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Ask an Archivist Question:
“For the Certified Archivists, how did you prepare for the exam? Did you study alone or in a group? If in a group, how did you go about breaking up the readings, and do you feel this put you at a disadvantage for learning (or refreshing) the material you didn’t read? How long did you prepare for the exam?”
Ask an Archivist Answers:
I prepared for the exam by reading as many books from the bibliography as I could and spent the whole summer reading. I concentrated on areas where I did not have as much practical experience. My degree was about 8 years old at the time I took the exam, so I needed to refresh my memory on many topics. I enjoyed the readings much more this time because I could apply the theory to what I had experienced on the job.
My assistant was also preparing for the exam and we discussed certain topics, but did not have a formal study group.
Manuscripts Archivist, Phillips Library, Peabody Essex Museum
I studied by myself, and I spent about three weeks total reviewing the materials. I did start out three months before the exam and spent a couple of hours a week reading and re-reading.
College Archivist, Florida Southern College
This is a very personal thing. It depends on how you study. Some people prefer a group. I studied alone and took each topic and read everything I could on the list. I also took notes, which is how I study. Other colleagues were prepping at the same time, so we compared ideas and findings. We would have sessions at work during lunch. Luckily, we had most of the readings at work and I supplemented articles from the SAA Journal.
I started 6 months before and studied mostly on weekends. Starting too early or too late for me was just too nerve wracking! There is only so much you can cram into your brain, so relax and take the exam knowing you covered the bulk of the material.
Director, Maryknoll Mission Archives
There is no doubt that anyone trying to break into the field should take the ACA exam. I passed it in 2013 and feel like it was worth the summer spent studying the wide body of works. I made flash cards and studied on my own because I didn’t have a strong network of peers in my geographical area.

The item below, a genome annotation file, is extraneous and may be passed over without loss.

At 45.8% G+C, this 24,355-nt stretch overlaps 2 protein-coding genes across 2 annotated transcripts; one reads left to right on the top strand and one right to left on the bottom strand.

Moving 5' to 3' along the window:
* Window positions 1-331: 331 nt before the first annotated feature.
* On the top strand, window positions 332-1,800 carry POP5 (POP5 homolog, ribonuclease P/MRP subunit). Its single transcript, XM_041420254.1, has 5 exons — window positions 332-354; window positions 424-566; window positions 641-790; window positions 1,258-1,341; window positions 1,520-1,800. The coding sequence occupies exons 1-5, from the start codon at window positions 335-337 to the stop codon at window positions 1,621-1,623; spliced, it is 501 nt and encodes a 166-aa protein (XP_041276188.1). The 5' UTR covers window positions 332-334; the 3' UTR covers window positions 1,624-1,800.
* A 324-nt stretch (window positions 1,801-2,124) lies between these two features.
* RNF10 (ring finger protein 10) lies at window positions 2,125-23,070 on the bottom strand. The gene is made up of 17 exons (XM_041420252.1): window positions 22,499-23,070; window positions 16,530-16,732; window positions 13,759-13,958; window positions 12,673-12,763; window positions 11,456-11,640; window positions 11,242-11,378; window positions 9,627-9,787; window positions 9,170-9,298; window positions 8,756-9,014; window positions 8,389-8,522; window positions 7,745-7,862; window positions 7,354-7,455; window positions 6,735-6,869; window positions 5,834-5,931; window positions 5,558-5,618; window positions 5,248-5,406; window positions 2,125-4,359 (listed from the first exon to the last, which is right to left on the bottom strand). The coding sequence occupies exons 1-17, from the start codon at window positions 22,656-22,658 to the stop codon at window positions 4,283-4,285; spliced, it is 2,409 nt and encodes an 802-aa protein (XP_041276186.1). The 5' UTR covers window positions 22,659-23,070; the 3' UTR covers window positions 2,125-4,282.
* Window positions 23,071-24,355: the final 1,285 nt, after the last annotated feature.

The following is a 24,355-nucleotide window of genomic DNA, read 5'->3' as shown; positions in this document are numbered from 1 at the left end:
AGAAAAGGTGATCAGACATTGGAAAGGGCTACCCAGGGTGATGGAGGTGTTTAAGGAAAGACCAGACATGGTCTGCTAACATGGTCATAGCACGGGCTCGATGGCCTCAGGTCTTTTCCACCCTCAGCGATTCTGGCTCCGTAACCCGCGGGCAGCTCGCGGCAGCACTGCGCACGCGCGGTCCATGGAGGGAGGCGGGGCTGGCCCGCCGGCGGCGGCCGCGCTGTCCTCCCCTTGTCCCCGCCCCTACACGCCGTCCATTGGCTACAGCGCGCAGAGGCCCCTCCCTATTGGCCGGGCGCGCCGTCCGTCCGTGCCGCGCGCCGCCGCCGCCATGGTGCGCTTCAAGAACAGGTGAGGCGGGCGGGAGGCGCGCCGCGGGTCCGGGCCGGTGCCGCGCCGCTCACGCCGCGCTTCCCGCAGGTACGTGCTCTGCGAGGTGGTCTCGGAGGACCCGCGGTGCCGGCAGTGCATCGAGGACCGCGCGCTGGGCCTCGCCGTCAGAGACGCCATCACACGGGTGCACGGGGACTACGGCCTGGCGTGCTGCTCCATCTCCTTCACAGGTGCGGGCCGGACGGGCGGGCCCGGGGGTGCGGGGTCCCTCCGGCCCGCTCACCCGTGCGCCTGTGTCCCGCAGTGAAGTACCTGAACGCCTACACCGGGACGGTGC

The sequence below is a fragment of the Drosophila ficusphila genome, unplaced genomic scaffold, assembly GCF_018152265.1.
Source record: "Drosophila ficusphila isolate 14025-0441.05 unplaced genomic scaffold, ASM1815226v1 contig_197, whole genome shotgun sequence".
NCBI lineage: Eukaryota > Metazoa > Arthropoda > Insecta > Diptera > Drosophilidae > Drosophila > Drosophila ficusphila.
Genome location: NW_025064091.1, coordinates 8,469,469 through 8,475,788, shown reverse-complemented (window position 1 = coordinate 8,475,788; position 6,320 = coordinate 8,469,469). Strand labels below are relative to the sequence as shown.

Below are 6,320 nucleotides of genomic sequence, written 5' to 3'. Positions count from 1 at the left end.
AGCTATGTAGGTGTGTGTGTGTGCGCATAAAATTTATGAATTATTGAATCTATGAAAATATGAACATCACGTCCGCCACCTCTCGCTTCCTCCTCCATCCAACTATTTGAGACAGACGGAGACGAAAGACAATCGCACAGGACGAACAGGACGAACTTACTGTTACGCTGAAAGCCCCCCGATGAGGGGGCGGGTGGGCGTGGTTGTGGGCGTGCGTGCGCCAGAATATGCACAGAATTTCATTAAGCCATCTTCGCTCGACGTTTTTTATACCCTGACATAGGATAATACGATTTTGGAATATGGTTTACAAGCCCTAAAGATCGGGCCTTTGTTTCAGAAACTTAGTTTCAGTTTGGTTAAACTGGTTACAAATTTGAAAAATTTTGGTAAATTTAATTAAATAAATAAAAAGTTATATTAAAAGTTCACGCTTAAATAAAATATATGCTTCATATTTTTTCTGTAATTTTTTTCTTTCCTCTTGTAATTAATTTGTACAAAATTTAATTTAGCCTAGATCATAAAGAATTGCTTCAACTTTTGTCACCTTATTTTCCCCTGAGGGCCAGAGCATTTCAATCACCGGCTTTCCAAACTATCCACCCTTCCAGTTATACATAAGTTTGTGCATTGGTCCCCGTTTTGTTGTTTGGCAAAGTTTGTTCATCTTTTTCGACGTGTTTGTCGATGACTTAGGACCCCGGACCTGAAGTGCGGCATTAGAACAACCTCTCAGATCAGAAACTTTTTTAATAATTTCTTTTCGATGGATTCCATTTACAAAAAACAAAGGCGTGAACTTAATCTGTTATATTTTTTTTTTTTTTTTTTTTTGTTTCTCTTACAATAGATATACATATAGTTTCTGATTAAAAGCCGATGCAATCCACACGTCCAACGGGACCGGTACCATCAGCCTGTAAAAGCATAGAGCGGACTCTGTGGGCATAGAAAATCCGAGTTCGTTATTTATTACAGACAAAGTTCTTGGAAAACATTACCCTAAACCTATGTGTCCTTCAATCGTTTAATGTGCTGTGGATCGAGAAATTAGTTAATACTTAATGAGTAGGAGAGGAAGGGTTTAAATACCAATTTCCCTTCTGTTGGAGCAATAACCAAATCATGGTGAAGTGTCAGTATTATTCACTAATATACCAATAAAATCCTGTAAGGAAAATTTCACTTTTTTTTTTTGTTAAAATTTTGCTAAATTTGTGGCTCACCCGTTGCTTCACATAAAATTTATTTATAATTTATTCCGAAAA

One strategy that I adopted was to look at the authors of the seminal texts, trace their careers and read their published speeches, articles or course syllabi rather than whole books. It helped me get the gist with a little less reading. My blog, chaitralocksinarchivesland.blogspot.com has a few posts with tags that map to exam subject areas. You would have to be a lone arranger who also taught a survey course on archives to apply all of the knowledge referred to in the exam! I would focus on getting a good grasp on all of the areas instead of diving really deep into the writings of a specific area. There are enough diverse questions on the exam to benefit wide over deep awareness of the subject areas. Good luck with the test, I’m sure that you will all do fine!
African American Collections and Outreach Archivist, Southern Historical Collection, University of North Carolina, Chapel Hill
I studied alone for the CA exam, but this was only because I didn’t know anyone else in my area who was taking it. I started preparing about three months before the exam and requested most of the suggested books through interlibrary loan. I tended to browse the books and the tables of contents of the suggested journals. I ended up spending more time with books that were general overviews of at topic (particularly books in the SAA Archival Fundamental series) than very specific texts. This helped me maximize my study time and not get too bogged down in the minutiae of any particular domain.
Rachel Grove Rohrbaugh
Archivist, Elizabethtown College